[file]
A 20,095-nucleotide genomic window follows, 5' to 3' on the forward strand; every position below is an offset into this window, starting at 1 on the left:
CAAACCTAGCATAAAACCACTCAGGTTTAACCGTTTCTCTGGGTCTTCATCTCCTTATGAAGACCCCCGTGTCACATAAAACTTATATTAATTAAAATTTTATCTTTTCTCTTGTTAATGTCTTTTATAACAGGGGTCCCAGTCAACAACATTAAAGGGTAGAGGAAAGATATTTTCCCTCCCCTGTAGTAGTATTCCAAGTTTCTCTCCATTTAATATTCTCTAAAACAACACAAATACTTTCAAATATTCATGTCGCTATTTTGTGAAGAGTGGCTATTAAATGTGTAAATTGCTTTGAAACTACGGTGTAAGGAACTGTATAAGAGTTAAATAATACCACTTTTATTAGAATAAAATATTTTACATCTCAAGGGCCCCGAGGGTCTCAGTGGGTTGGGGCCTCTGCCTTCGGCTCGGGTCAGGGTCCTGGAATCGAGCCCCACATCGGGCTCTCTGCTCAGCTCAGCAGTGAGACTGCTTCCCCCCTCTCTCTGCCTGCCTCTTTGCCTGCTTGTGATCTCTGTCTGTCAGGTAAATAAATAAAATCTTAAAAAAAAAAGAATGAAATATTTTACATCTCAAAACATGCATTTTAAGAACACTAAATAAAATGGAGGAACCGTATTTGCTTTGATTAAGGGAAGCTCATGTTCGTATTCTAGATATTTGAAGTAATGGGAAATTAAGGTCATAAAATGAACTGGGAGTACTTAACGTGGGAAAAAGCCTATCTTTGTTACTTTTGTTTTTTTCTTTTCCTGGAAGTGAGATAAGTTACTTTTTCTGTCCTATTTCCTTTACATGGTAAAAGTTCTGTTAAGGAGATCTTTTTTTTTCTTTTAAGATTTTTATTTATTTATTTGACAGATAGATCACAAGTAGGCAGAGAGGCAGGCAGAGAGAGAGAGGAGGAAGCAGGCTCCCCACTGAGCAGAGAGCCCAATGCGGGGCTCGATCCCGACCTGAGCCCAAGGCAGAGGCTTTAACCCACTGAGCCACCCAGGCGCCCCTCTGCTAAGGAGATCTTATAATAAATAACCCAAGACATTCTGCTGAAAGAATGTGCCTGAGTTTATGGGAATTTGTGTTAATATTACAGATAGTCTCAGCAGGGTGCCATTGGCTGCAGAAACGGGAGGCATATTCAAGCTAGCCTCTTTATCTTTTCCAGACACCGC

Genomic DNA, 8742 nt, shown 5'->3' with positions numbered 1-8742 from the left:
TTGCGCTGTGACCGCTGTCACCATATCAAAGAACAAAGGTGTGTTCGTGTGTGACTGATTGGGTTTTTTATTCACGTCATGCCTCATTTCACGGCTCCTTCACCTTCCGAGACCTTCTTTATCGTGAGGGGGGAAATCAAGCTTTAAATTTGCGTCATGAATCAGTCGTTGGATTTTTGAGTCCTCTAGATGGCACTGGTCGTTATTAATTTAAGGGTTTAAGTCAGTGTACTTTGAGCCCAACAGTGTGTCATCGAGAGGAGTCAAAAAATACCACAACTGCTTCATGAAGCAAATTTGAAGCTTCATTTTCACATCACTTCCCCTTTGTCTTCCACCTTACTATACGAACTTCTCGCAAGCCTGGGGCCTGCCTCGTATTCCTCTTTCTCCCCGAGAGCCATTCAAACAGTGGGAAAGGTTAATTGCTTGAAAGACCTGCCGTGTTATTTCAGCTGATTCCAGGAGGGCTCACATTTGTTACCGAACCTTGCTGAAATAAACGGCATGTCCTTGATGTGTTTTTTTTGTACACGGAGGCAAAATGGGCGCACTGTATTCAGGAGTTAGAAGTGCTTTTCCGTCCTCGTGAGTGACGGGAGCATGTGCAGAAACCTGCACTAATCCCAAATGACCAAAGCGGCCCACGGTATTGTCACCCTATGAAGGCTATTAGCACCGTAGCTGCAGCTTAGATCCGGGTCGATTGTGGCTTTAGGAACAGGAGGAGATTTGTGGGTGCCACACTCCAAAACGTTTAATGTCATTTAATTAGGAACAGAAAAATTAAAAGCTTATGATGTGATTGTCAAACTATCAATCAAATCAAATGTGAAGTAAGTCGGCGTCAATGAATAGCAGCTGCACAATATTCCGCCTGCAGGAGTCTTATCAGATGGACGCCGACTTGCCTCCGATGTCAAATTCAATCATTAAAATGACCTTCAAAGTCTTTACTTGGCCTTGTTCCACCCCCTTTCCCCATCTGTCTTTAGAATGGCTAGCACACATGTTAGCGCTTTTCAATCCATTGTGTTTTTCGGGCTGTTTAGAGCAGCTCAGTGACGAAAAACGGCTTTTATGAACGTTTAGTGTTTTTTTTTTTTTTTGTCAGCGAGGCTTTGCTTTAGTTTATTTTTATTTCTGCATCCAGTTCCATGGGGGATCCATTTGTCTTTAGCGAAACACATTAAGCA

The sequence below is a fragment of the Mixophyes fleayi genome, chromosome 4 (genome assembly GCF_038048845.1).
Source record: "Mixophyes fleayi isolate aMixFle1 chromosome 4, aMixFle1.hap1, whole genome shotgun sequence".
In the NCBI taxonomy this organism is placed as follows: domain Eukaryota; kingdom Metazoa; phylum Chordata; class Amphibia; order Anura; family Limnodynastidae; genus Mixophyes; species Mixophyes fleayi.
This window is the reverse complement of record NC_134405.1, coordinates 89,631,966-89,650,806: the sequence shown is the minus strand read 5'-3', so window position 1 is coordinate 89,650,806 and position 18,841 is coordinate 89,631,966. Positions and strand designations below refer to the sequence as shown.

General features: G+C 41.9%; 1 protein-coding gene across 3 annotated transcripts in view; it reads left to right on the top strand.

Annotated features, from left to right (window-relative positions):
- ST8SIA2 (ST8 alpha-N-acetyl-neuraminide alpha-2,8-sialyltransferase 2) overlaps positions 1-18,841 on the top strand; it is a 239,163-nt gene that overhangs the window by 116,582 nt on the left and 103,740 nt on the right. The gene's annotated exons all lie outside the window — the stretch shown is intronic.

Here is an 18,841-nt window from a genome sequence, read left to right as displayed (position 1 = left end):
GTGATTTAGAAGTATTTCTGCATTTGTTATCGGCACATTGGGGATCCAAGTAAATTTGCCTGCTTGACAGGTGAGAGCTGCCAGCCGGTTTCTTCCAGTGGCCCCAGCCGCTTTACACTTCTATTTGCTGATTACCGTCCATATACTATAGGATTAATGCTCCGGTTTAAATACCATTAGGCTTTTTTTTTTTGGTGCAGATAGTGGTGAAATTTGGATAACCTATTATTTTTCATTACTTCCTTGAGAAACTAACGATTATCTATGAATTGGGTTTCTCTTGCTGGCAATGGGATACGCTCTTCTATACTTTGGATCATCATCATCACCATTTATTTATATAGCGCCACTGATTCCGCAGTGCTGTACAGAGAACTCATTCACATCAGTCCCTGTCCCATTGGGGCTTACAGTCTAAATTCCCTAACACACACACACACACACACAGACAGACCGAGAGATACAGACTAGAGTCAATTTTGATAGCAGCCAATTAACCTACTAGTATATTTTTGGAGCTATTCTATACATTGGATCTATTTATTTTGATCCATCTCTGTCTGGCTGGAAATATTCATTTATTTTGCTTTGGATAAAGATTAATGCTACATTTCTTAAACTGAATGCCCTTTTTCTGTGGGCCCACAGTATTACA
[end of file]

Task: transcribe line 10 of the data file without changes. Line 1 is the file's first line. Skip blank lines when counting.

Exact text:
Annotated features, from left to right (window-relative positions):